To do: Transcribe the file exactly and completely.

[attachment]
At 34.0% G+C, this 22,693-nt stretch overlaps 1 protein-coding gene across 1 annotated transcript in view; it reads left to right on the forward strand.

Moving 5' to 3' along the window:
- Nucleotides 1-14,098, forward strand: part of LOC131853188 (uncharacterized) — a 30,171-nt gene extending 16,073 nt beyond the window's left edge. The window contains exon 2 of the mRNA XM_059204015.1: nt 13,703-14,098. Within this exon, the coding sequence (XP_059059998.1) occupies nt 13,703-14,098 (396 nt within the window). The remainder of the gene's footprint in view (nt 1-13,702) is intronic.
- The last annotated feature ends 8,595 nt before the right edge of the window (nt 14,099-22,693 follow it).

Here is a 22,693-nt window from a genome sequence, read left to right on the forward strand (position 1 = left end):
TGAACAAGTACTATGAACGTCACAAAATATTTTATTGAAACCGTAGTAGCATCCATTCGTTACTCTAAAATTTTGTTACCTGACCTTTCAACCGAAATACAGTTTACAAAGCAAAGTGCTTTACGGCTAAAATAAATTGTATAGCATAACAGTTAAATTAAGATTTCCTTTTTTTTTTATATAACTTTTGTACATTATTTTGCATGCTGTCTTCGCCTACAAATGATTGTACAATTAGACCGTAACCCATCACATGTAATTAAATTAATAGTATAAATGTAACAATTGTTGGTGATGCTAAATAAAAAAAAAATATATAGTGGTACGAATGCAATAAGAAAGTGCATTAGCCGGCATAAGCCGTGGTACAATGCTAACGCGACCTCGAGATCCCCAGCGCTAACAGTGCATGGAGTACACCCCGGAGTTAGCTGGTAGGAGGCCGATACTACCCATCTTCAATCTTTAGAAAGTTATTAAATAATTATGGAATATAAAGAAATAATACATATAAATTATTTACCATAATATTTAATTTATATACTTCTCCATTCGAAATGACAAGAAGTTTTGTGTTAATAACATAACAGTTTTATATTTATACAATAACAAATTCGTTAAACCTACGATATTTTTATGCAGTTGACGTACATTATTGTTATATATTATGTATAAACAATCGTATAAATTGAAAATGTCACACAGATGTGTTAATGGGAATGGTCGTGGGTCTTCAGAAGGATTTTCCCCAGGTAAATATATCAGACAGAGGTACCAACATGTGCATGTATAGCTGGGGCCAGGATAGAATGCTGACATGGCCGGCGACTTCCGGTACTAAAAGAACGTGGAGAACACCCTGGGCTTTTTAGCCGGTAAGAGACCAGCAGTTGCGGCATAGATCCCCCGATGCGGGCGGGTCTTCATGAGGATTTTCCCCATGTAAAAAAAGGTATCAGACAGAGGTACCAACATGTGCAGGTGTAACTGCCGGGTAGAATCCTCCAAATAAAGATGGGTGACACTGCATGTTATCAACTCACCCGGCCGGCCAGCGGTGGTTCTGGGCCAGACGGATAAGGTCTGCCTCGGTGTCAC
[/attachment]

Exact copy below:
At 34.0% G+C, this 22,693-nt stretch overlaps 1 protein-coding gene across 1 annotated transcript in view; it reads left to right on the forward strand.

Moving 5' to 3' along the window:
- Nucleotides 1-14,098, forward strand: part of LOC131853188 (uncharacterized) — a 30,171-nt gene extending 16,073 nt beyond the window's left edge. The window contains exon 2 of the mRNA XM_059204015.1: nt 13,703-14,098. Within this exon, the coding sequence (XP_059059998.1) occupies nt 13,703-14,098 (396 nt within the window). The remainder of the gene's footprint in view (nt 1-13,702) is intronic.
- The last annotated feature ends 8,595 nt before the right edge of the window (nt 14,099-22,693 follow it).

Here is a 22,693-nt window from a genome sequence, read left to right on the forward strand (position 1 = left end):
TGAACAAGTACTATGAACGTCACAAAATATTTTATTGAAACCGTAGTAGCATCCATTCGTTACTCTAAAATTTTGTTACCTGACCTTTCAACCGAAATACAGTTTACAAAGCAAAGTGCTTTACGGCTAAAATAAATTGTATAGCATAACAGTTAAATTAAGATTTCCTTTTTTTTTTATATAACTTTTGTACATTATTTTGCATGCTGTCTTCGCCTACAAATGATTGTACAATTAGACCGTAACCCATCACATGTAATTAAATTAATAGTATAAATGTAACAATTGTTGGTGATGCTAAATAAAAAAAAAATATATAGTGGTACGAATGCAATAAGAAAGTGCATTAGCCGGCATAAGCCGTGGTACAATGCTAACGCGACCTCGAGATCCCCAGCGCTAACAGTGCATGGAGTACACCCCGGAGTTAGCTGGTAGGAGGCCGATACTACCCATCTTCAATCTTTAGAAAGTTATTAAATAATTATGGAATATAAAGAAATAATACATATAAATTATTTACCATAATATTTAATTTATATACTTCTCCATTCGAAATGACAAGAAGTTTTGTGTTAATAACATAACAGTTTTATATTTATACAATAACAAATTCGTTAAACCTACGATATTTTTATGCAGTTGACGTACATTATTGTTATATATTATGTATAAACAATCGTATAAATTGAAAATGTCACACAGATGTGTTAATGGGAATGGTCGTGGGTCTTCAGAAGGATTTTCCCCAGGTAAATATATCAGACAGAGGTACCAACATGTGCATGTATAGCTGGGGCCAGGATAGAATGCTGACATGGCCGGCGACTTCCGGTACTAAAAGAACGTGGAGAACACCCTGGGCTTTTTAGCCGGTAAGAGACCAGCAGTTGCGGCATAGATCCCCCGATGCGGGCGGGTCTTCATGAGGATTTTCCCCATGTAAAAAAAGGTATCAGACAGAGGTACCAACATGTGCAGGTGTAACTGCCGGGTAGAATCCTCCAAATAAAGATGGGTGACACTGCATGTTATCAACTCACCCGGCCGGCCAGCGGTGGTTCTGGGCCAGACGGATAAGGTCTGCCTCGGTGTCAC